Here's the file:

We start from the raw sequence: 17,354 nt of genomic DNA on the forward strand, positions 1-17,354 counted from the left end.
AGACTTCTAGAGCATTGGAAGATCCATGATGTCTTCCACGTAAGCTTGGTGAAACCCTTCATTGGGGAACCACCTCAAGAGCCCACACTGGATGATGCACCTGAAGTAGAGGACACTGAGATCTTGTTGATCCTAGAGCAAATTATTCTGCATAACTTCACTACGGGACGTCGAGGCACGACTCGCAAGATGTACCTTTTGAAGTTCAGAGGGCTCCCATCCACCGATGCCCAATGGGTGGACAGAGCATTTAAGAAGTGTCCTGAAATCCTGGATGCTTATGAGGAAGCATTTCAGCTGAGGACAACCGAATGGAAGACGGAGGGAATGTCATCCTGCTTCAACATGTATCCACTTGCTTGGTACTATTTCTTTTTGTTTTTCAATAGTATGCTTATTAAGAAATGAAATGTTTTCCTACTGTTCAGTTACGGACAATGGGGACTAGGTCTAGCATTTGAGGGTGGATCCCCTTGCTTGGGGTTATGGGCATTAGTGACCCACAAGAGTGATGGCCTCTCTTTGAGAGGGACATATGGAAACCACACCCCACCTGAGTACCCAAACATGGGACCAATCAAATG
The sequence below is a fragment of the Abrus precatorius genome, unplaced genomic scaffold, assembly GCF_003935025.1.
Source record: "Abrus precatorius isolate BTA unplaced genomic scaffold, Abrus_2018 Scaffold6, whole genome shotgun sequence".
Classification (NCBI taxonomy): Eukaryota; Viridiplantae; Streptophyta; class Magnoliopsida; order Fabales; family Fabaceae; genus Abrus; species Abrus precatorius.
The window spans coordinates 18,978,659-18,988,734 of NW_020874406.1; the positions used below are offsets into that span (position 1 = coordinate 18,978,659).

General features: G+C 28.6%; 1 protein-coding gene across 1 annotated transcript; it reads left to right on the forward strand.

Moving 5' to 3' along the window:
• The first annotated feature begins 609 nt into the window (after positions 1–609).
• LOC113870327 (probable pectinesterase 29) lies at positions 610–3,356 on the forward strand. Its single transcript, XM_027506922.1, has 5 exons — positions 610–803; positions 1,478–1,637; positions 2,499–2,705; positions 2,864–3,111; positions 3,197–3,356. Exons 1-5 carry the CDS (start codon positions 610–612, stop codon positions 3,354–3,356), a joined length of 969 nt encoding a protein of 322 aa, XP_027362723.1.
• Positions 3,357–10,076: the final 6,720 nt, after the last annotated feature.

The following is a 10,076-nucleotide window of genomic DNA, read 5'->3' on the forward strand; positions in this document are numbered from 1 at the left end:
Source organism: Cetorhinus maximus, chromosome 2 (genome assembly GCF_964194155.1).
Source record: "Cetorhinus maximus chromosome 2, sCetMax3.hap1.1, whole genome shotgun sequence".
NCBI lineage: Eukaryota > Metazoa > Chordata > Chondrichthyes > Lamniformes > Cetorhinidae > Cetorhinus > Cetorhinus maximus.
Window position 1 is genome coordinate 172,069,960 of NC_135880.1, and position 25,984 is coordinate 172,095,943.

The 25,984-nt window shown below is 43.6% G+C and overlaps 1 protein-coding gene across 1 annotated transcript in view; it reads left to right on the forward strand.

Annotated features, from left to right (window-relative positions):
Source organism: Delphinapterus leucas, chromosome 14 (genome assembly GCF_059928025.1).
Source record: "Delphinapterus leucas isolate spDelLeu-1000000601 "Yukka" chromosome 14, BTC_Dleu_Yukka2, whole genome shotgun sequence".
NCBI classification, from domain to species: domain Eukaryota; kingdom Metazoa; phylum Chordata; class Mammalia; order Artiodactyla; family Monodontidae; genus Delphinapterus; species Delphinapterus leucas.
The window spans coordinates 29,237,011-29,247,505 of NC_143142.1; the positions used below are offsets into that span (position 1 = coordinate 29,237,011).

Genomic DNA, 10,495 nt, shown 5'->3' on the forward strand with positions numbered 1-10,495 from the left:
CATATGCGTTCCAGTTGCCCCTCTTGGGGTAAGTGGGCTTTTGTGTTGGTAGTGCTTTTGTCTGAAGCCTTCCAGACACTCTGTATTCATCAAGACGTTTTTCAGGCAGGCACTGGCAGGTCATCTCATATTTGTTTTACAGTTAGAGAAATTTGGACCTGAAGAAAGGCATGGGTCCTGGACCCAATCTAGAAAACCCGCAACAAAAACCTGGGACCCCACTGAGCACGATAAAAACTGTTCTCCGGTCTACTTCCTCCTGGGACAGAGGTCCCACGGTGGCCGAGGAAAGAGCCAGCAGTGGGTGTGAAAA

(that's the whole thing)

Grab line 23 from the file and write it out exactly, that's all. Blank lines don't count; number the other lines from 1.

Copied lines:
Genomic DNA, 10,495 nt, shown 5'->3' on the forward strand with positions numbered 1-10,495 from the left: